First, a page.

According to the American newspaper, one of the locations is Kapustin Yar, near Volgograd, and another is in central Russia. Such developments are very dangerous for European strategic stability and require an American response to match it, and one of the proposals publicly heard in Washington consists of the rebuilding of the nuclear arsenal in Europe, today deemed insufficient (200 air-launched nuclear bombs). Such a response is costly and has the unfortunate consequence of relaunching the strategic arms race. We should add to this the fact that Moscow is asking for the negotiation of strategic stability in Europe while mentioning solely the U.S. as a partner, not the other nuclear powers on the Old Continent, something that is certainly perceived in the European capitals concerned.

As early as two years ago (2014), in the context of the accelerated developments in the crisis in Ukraine, U.S. Defence Secretary A. Carter warned about Russia’s violations of the 1987 treaty, informing Congress that these are closely linked to Moscow’s strategy aiming at the strategic balance in Europe, namely “of relying on nuclear weapons to offset U.S. and NATO conventional superiority.” European stability continues to be extremely important for global stability.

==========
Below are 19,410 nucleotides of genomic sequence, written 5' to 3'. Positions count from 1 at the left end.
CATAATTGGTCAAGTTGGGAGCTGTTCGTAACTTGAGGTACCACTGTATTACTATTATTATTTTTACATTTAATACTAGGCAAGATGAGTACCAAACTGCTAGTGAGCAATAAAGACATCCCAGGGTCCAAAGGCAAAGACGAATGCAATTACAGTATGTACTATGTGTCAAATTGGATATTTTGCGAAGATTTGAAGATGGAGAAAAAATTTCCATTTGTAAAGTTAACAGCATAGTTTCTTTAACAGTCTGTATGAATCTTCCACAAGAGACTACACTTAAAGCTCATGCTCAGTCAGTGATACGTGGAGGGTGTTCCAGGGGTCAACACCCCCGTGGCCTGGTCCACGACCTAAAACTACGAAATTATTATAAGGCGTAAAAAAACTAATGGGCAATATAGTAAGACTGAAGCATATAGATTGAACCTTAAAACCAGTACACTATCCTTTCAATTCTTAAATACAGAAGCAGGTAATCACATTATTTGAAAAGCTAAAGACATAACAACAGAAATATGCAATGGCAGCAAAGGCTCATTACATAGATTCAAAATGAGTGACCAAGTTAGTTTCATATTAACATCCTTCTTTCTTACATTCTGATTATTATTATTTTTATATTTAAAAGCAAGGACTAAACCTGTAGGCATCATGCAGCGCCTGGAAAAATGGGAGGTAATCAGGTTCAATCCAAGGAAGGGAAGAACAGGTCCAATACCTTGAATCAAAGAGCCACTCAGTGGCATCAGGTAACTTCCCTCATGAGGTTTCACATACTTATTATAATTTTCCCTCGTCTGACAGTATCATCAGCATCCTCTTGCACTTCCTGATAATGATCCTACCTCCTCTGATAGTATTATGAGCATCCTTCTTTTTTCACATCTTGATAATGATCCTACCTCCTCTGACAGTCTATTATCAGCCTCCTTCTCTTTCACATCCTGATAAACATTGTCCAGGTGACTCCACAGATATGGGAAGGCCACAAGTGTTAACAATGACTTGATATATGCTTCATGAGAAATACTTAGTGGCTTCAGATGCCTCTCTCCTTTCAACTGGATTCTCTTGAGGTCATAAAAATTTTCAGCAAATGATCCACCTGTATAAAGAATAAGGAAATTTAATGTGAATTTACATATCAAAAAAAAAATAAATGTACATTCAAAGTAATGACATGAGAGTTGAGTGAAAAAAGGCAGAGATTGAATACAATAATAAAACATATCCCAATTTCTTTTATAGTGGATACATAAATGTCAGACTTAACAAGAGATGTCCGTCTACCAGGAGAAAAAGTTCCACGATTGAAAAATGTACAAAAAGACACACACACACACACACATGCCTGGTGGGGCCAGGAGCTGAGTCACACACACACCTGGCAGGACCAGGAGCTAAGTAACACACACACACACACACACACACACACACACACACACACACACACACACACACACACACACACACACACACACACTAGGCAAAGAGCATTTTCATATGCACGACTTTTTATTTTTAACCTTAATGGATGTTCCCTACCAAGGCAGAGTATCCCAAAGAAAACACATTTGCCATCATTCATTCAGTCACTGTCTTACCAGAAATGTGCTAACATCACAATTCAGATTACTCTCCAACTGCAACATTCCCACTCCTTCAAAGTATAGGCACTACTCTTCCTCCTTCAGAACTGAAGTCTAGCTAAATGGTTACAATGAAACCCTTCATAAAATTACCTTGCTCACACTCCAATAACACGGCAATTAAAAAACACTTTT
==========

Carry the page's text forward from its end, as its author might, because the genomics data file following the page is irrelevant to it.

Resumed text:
The nuclear competition between the two powers responsible with upholding global stability is extremely dangerous, and its peaceful solving requires extremely hard negotiations. Their result could be “deals,” which in Trump’s view could be characterised as “good” in contrast to previous ones, but what this would mean would not be known at all beyond the negotiators. Maybe they are what some analysts are calling a great “Deal” which is even thought to have already been concluded between Trump and Putin (Anne Applebaum). At any rate, the consequences of Trump’s signal that there is the need to correct what he labelled as being “bad” for the U.S. in the New START (2010) must be followed with utmost attention by all of Europe’s states.